Here's a solution using `itertools`

and virtually no maths, just observations about what the spiral looks like. I think it's elegant and pretty easy to understand.

```
from math import ceil, sqrt
from itertools import cycle, count, izip
def spiral_distances():
"""
Yields 1, 1, 2, 2, 3, 3, ...
"""
for distance in count(1):
for _ in (0, 1):
yield distance
def clockwise_directions():
"""
Yields right, down, left, up, right, down, left, up, right, ...
"""
left = (-1, 0)
right = (1, 0)
up = (0, -1)
down = (0, 1)
return cycle((right, down, left, up))
def spiral_movements():
"""
Yields each individual movement to make a spiral:
right, down, left, left, up, up, right, right, right, down, down, down, ...
"""
for distance, direction in izip(spiral_distances(), clockwise_directions()):
for _ in range(distance):
yield direction
def square(width):
"""
Returns a width x width 2D list filled with Nones
"""
return [[None] * width for _ in range(width)]
def spiral(inp):
width = int(ceil(sqrt(len(inp))))
result = square(width)
x = width // 2
y = width // 2
for value, movement in izip(inp, spiral_movements()):
result[y][x] = value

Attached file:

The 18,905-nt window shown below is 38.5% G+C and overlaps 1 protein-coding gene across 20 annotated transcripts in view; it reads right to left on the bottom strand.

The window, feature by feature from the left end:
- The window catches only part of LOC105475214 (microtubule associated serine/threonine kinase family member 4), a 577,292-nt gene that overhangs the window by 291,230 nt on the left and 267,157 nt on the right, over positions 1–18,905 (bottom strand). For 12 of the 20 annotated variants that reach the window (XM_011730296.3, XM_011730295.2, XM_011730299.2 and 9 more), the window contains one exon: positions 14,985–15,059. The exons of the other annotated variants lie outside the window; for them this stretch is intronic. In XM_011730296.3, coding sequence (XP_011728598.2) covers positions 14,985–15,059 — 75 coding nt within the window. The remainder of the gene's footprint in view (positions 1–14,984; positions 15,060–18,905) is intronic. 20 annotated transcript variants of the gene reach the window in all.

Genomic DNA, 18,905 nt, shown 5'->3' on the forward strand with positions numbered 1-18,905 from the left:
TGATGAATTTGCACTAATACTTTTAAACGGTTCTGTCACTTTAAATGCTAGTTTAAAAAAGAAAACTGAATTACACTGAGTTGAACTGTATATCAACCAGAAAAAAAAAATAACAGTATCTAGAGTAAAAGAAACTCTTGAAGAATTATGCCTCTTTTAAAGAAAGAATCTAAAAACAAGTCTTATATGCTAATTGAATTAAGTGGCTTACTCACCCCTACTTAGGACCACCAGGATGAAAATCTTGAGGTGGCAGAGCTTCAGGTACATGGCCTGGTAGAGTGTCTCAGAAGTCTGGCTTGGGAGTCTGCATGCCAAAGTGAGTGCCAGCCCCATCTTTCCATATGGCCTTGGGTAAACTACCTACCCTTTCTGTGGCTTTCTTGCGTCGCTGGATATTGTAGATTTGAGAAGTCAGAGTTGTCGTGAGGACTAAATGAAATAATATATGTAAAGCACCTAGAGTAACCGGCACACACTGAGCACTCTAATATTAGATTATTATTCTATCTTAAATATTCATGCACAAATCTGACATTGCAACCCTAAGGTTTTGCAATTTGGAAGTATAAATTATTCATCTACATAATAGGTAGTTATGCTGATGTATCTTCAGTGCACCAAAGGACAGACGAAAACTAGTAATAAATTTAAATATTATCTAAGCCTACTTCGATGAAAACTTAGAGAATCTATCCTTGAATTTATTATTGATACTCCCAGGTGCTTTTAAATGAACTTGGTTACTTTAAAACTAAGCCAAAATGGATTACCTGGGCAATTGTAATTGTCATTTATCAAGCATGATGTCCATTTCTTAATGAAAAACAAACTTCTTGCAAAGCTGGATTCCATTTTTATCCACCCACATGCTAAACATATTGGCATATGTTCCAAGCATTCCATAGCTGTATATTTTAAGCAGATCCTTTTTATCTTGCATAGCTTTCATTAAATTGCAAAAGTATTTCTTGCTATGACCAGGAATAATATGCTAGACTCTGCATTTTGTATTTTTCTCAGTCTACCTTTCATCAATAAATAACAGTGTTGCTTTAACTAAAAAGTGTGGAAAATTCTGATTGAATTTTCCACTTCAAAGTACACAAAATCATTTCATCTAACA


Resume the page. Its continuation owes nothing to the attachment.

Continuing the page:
dx, dy = movement
x += dx
y += dy
return result
```

Usage:

```
from pprint import pprint
pprint(spiral(range(1, 26)))
```

Output:

```
[[21, 22, 23, 24, 25],
[20, 7, 8, 9, 10],
[19, 6, 1, 2, 11],
[18, 5, 4, 3, 12],
[17, 16, 15, 14, 13]]
```

Here's the same solution shortened:

```
def stretch(items, counts):
for item, count in izip(items, counts):
for _ in range(count):
yield item
def spiral(inp):
width = int(ceil(sqrt(len(inp))))
result = [[None] * width for _ in range(width)]
x = width // 2
y = width // 2
for value, (dx, dy) in izip(inp,
stretch(cycle([(1, 0), (0, 1), (-1, 0), (0, -1)]),
stretch(count(1),
repeat(2)))):
result[y][x] = value
x += dx
y += dy
return result
```

I've ignored the fact that you want the input to be a 2D array since it makes much more sense for it to be any 1D iterable. You can easily flatten the input 2D array if you want. I've also assumed the output should be a square since I can't think what you'd sensibly want otherwise. It may go over the edge and raise an error if the square has even length and the input is too long: again, I don't know what the alternative would be.